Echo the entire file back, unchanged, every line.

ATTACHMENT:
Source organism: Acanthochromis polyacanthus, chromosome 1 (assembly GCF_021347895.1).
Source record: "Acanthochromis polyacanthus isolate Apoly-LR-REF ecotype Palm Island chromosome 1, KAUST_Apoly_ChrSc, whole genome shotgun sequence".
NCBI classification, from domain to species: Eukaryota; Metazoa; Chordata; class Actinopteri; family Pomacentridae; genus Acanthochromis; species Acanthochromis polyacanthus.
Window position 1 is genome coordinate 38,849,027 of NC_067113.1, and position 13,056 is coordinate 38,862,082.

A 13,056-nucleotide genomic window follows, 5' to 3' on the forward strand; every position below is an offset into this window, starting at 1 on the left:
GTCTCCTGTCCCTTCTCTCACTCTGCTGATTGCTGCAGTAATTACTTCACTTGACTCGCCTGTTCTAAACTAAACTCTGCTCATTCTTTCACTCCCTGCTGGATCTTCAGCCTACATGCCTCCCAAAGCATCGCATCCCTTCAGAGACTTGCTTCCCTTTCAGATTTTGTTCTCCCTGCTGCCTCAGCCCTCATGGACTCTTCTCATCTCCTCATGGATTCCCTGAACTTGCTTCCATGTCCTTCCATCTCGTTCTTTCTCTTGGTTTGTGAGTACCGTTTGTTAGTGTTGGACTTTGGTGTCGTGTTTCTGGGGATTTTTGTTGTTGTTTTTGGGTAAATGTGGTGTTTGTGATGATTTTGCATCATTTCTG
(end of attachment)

Source organism: Acanthochromis polyacanthus, chromosome 1 (assembly GCF_021347895.1).
Source record: "Acanthochromis polyacanthus isolate Apoly-LR-REF ecotype Palm Island chromosome 1, KAUST_Apoly_ChrSc, whole genome shotgun sequence".
NCBI classification, from domain to species: Eukaryota; Metazoa; Chordata; class Actinopteri; family Pomacentridae; genus Acanthochromis; species Acanthochromis polyacanthus.
Window position 1 is genome coordinate 38,849,027 of NC_067113.1, and position 13,056 is coordinate 38,862,082.

A 13,056-nucleotide genomic window follows, 5' to 3' on the forward strand; every position below is an offset into this window, starting at 1 on the left:
GTCTCCTGTCCCTTCTCTCACTCTGCTGATTGCTGCAGTAATTACTTCACTTGACTCGCCTGTTCTAAACTAAACTCTGCTCATTCTTTCACTCCCTGCTGGATCTTCAGCCTACATGCCTCCCAAAGCATCGCATCCCTTCAGAGACTTGCTTCCCTTTCAGATTTTGTTCTCCCTGCTGCCTCAGCCCTCATGGACTCTTCTCATCTCCTCATGGATTCCCTGAACTTGCTTCCATGTCCTTCCATCTCGTTCTTTCTCTTGGTTTGTGAGTACCGTTTGTTAGTGTTGGACTTTGGTGTCGTGTTTCTGGGGATTTTTGTTGTTGTTTTTGGGTAAATGTGGTGTTTGTGATGATTTTGCATCATTTCTG